As new fiction writer, I was astounded to read some of the comments that indicated that there are writers who do not read. Certainly, writers, as do all creative people, must find their own method of producing their wares. Equally certainly, writing is not a one approach fits all discipline, and yet, reading and readers define the market, the competition and the genre in which we function. It seems to me that we learn, not so much from our formal coursework and reference books as from reading other author’s works, seeing how our editors revise our work, listening to our publishers and observing what actually works in the market.
I’ve heard it said that writers should write the books that they would want to read. That seems to imply that if one does not read one would have difficulty knowing what to write. Likewise, I have read comments by authors who avoid reading within their genre due to fear of accusations of plagiarism. It seems to me that the best defense against plagiarism is to know the works of the other authors in your genre as thoroughly as possible in order to minimize similarities between their works and yours that could give rise to claims of plagiarism in the first place. Of course, that implies reading them.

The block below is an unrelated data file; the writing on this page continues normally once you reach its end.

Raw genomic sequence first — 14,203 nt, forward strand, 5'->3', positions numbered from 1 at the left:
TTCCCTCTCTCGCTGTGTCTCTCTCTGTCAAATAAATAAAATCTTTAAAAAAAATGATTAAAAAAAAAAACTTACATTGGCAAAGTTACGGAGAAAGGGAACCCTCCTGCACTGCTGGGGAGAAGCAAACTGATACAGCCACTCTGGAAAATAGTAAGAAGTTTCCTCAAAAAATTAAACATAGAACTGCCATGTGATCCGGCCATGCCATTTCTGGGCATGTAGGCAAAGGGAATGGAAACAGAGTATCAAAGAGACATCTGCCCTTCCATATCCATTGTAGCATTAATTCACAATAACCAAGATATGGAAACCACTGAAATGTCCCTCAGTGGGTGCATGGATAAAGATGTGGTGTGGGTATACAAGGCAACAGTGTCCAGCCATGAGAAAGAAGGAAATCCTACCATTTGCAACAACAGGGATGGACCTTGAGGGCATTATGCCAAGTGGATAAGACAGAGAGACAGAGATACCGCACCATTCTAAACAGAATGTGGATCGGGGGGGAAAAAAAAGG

Personally, I’m a life-long reader. The number of books per year depends on the pressure of other obligations, but in the highest years, fifty to seventy per year in multiple genres ranging from murder mysteries, foreign or political intrigue, techno-thrillers, science fiction and similar things…maybe fifteen to twenty in the lowest years. My reading directly influenced my writing, as did many varied life experiences, and a day job (before I retired from it) that required writing thousands of pages of non-fiction. I try to write stories I would want to read. Why? Because by reading intensively, I learned that I love many different types of stories…but that as a reader, I am allergic to certain writing styles, especially the ones aimed at bringing the story in at a certain word count. Smart readers can always tell.
As always, there are many other points of view. Please feel free (after reading) to write your comments!